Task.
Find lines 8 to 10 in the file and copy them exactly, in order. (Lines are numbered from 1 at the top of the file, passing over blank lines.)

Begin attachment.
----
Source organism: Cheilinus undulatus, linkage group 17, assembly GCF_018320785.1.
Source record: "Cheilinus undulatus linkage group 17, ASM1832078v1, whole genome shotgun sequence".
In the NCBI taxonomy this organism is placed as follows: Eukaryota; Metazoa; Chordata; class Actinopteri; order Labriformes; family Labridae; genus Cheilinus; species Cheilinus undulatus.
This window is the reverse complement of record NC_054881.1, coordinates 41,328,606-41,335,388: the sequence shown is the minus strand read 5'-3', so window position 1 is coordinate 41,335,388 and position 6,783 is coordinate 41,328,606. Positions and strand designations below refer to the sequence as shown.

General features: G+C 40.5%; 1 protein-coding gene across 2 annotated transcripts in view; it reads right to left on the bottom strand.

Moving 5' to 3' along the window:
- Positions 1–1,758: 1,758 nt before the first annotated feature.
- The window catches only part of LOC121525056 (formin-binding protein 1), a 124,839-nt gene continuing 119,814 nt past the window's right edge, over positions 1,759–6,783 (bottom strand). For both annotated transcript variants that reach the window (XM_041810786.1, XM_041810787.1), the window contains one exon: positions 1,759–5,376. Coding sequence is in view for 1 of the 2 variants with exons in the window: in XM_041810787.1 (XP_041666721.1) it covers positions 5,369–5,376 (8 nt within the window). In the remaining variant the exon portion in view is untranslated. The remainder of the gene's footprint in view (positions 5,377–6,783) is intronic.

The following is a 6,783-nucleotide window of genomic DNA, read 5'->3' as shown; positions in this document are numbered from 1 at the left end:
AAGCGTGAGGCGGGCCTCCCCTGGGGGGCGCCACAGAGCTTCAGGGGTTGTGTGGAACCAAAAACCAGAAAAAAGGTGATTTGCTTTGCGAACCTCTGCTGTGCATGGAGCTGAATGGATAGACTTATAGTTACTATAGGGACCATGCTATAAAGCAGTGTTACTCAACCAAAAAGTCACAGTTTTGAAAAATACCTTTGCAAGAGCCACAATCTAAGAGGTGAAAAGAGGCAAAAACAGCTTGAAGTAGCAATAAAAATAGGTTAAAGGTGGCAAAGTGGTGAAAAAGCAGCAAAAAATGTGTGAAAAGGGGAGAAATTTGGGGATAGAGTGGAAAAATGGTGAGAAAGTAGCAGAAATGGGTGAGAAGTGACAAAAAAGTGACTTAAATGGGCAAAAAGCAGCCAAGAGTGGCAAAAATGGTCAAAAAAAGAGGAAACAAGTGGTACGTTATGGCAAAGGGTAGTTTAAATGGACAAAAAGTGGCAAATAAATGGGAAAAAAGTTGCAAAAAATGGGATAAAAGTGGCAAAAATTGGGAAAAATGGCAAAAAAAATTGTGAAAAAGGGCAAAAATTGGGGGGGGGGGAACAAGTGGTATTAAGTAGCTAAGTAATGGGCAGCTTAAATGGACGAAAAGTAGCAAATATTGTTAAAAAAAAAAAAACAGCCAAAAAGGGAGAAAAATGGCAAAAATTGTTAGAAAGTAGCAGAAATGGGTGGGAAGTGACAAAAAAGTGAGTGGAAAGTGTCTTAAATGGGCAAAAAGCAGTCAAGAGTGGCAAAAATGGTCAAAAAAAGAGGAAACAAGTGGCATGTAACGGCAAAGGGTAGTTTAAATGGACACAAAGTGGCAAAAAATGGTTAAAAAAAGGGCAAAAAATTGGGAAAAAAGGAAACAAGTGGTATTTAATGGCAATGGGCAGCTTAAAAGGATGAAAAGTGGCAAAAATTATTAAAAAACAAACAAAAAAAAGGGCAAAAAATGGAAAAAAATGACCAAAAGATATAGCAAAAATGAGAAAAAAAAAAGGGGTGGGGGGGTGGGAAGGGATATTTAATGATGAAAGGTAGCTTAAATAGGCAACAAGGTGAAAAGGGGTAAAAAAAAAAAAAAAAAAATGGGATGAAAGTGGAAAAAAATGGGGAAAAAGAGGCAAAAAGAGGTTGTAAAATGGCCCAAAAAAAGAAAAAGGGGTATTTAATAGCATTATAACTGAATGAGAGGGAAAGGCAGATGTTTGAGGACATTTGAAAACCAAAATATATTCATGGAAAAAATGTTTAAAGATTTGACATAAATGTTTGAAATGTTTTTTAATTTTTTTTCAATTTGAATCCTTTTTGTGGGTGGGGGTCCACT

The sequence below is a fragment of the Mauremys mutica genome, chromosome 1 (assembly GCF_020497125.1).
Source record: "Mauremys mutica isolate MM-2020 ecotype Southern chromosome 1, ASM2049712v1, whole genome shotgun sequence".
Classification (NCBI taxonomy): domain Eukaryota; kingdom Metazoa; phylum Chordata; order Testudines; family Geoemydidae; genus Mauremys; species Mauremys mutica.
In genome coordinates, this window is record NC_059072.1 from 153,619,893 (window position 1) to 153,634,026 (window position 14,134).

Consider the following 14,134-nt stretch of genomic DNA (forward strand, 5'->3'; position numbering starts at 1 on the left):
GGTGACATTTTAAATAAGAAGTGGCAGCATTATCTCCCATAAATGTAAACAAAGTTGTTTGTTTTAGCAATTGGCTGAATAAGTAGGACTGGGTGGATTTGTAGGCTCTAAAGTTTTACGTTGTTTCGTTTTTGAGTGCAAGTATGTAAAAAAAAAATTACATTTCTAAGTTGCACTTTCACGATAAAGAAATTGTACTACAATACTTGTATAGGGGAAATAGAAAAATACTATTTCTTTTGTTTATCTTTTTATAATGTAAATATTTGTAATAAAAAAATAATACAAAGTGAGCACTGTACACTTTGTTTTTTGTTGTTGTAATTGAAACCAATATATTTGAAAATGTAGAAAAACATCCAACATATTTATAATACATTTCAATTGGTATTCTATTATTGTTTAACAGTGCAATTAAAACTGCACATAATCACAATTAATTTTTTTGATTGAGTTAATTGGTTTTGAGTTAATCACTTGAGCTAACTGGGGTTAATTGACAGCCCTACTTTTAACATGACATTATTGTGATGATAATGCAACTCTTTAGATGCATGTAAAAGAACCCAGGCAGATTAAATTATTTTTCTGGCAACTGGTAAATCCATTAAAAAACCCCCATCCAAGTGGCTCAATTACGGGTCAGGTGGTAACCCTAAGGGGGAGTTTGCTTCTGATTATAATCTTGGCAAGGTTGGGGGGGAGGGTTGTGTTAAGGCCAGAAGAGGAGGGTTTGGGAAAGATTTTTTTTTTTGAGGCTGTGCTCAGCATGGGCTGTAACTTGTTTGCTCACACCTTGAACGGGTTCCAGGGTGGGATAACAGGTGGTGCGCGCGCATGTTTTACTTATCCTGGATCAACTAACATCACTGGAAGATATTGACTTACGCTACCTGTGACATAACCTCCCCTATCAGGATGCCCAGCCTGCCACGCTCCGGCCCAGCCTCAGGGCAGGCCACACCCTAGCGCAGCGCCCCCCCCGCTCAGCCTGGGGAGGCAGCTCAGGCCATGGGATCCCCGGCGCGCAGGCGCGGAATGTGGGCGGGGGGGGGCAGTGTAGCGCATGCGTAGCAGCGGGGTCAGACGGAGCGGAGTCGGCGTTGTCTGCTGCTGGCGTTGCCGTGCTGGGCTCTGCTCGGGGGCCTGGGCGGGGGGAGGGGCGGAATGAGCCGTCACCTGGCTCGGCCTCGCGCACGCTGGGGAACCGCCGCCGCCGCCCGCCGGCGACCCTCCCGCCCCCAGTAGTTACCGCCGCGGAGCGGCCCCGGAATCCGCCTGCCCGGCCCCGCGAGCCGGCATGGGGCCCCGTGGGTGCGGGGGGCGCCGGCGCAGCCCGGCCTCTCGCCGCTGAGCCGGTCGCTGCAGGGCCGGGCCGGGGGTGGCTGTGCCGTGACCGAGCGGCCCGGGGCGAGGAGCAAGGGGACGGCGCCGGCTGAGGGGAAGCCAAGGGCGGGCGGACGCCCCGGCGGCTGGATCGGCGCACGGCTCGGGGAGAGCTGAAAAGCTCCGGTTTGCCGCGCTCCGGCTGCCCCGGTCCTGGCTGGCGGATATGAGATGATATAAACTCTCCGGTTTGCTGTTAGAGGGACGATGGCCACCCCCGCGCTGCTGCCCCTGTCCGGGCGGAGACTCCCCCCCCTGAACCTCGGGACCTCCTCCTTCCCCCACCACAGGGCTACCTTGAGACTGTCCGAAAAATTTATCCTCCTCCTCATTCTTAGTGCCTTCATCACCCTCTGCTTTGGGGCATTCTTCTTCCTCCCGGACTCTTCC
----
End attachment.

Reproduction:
- The window catches only part of LOC121525056 (formin-binding protein 1), a 124,839-nt gene continuing 119,814 nt past the window's right edge, over positions 1,759–6,783 (bottom strand). For both annotated transcript variants that reach the window (XM_041810786.1, XM_041810787.1), the window contains one exon: positions 1,759–5,376. Coding sequence is in view for 1 of the 2 variants with exons in the window: in XM_041810787.1 (XP_041666721.1) it covers positions 5,369–5,376 (8 nt within the window). In the remaining variant the exon portion in view is untranslated. The remainder of the gene's footprint in view (positions 5,377–6,783) is intronic.

The following is a 6,783-nucleotide window of genomic DNA, read 5'->3' as shown; positions in this document are numbered from 1 at the left end:
AAGCGTGAGGCGGGCCTCCCCTGGGGGGCGCCACAGAGCTTCAGGGGTTGTGTGGAACCAAAAACCAGAAAAAAGGTGATTTGCTTTGCGAACCTCTGCTGTGCATGGAGCTGAATGGATAGACTTATAGTTACTATAGGGACCATGCTATAAAGCAGTGTTACTCAACCAAAAAGTCACAGTTTTGAAAAATACCTTTGCAAGAGCCACAATCTAAGAGGTGAAAAGAGGCAAAAACAGCTTGAAGTAGCAATAAAAATAGGTTAAAGGTGGCAAAGTGGTGAAAAAGCAGCAAAAAATGTGTGAAAAGGGGAGAAATTTGGGGATAGAGTGGAAAAATGGTGAGAAAGTAGCAGAAATGGGTGAGAAGTGACAAAAAAGTGACTTAAATGGGCAAAAAGCAGCCAAGAGTGGCAAAAATGGTCAAAAAAAGAGGAAACAAGTGGTACGTTATGGCAAAGGGTAGTTTAAATGGACAAAAAGTGGCAAATAAATGGGAAAAAAGTTGCAAAAAATGGGATAAAAGTGGCAAAAATTGGGAAAAATGGCAAAAAAAATTGTGAAAAAGGGCAAAAATTGGGGGGGGGGGAACAAGTGGTATTAAGTAGCTAAGTAATGGGCAGCTTAAATGGACGAAAAGTAGCAAATATTGTTAAAAAAAAAAAAACAGCCAAAAAGGGAGAAAAATGGCAAAAATTGTTAGAAAGTAGCAGAAATGGGTGGGAAGTGACAAAAAAGTGAGTGGAAAGTGTCTTAAATGGGCAAAAAGCAGTCAAGAGTGGCAAAAATGGTCAAAAAAAGAGGAAACAAGTGGCATGTAACGGCAAAGGGTAGTTTAAATGGACACAAAGTGGCAAAAAATGGTTAAAAAAAGGGCAAAAAATTGGGAAAAAAGGAAACAAGTGGTATTTAATGGCAATGGGCAGCTTAAAAGGATGAAAAGTGGCAAAAATTATTAAAAAACAAACAAAAAAAAGGGCAAAAAATGGAAAAAAATGACCAAAAGATATAGCAAAAATGAGAAAAAAAAAAGGGGTGGGGGGGTGGGAAGGGATATTTAATGATGAAAGGTAGCTTAAATAGGCAACAAGGTGAAAAGGGGTAAAAAAAAAAAAAAAAAAATGGGATGAAAGTGGAAAAAAATGGGGAAAAAGAGGCAAAAAGAGGTTGTAAAATGGCCCAAAAAAAGAAAAAGGGGTATTTAATAGCATTATAACTGAATGAGAGGGAAAGGCAGATGTTTGAGGACATTTGAAAACCAAAATATATTCATGGAAAAAATGTTTAAAGATTTGACATAAATGTTTGAAATGTTTTTTAATTTTTTTTCAATTTGAATCCTTTTTGTGGGTGGGGGTCCACT